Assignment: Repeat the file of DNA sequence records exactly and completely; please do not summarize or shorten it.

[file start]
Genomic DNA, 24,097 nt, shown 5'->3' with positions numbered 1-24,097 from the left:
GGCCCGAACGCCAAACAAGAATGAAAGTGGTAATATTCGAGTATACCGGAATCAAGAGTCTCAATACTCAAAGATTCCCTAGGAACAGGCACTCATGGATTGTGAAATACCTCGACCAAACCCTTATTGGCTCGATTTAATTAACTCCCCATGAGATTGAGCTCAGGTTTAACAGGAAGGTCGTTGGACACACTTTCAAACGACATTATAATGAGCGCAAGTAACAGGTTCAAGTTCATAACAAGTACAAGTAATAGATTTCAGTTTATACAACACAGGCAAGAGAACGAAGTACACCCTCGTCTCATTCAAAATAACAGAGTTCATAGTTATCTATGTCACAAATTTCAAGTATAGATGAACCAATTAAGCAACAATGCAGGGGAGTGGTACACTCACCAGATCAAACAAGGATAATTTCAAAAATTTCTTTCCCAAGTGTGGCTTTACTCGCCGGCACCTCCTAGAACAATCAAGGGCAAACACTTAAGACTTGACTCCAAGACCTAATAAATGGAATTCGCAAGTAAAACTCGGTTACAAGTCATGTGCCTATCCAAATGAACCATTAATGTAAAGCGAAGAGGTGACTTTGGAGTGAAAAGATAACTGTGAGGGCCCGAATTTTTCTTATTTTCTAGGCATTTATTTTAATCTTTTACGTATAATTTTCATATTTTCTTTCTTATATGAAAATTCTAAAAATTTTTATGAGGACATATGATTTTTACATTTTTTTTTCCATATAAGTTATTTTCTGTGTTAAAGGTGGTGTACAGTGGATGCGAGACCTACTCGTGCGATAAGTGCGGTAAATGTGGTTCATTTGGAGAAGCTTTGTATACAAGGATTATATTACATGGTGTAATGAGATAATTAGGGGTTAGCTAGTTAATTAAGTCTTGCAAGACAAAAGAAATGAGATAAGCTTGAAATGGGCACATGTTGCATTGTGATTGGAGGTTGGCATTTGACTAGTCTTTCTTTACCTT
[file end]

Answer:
Genomic DNA, 24,097 nt, shown 5'->3' with positions numbered 1-24,097 from the left:
GGCCCGAACGCCAAACAAGAATGAAAGTGGTAATATTCGAGTATACCGGAATCAAGAGTCTCAATACTCAAAGATTCCCTAGGAACAGGCACTCATGGATTGTGAAATACCTCGACCAAACCCTTATTGGCTCGATTTAATTAACTCCCCATGAGATTGAGCTCAGGTTTAACAGGAAGGTCGTTGGACACACTTTCAAACGACATTATAATGAGCGCAAGTAACAGGTTCAAGTTCATAACAAGTACAAGTAATAGATTTCAGTTTATACAACACAGGCAAGAGAACGAAGTACACCCTCGTCTCATTCAAAATAACAGAGTTCATAGTTATCTATGTCACAAATTTCAAGTATAGATGAACCAATTAAGCAACAATGCAGGGGAGTGGTACACTCACCAGATCAAACAAGGATAATTTCAAAAATTTCTTTCCCAAGTGTGGCTTTACTCGCCGGCACCTCCTAGAACAATCAAGGGCAAACACTTAAGACTTGACTCCAAGACCTAATAAATGGAATTCGCAAGTAAAACTCGGTTACAAGTCATGTGCCTATCCAAATGAACCATTAATGTAAAGCGAAGAGGTGACTTTGGAGTGAAAAGATAACTGTGAGGGCCCGAATTTTTCTTATTTTCTAGGCATTTATTTTAATCTTTTACGTATAATTTTCATATTTTCTTTCTTATATGAAAATTCTAAAAATTTTTATGAGGACATATGATTTTTACATTTTTTTTTCCATATAAGTTATTTTCTGTGTTAAAGGTGGTGTACAGTGGATGCGAGACCTACTCGTGCGATAAGTGCGGTAAATGTGGTTCATTTGGAGAAGCTTTGTATACAAGGATTATATTACATGGTGTAATGAGATAATTAGGGGTTAGCTAGTTAATTAAGTCTTGCAAGACAAAAGAAATGAGATAAGCTTGAAATGGGCACATGTTGCATTGTGATTGGAGGTTGGCATTTGACTAGTCTTTCTTTACCTT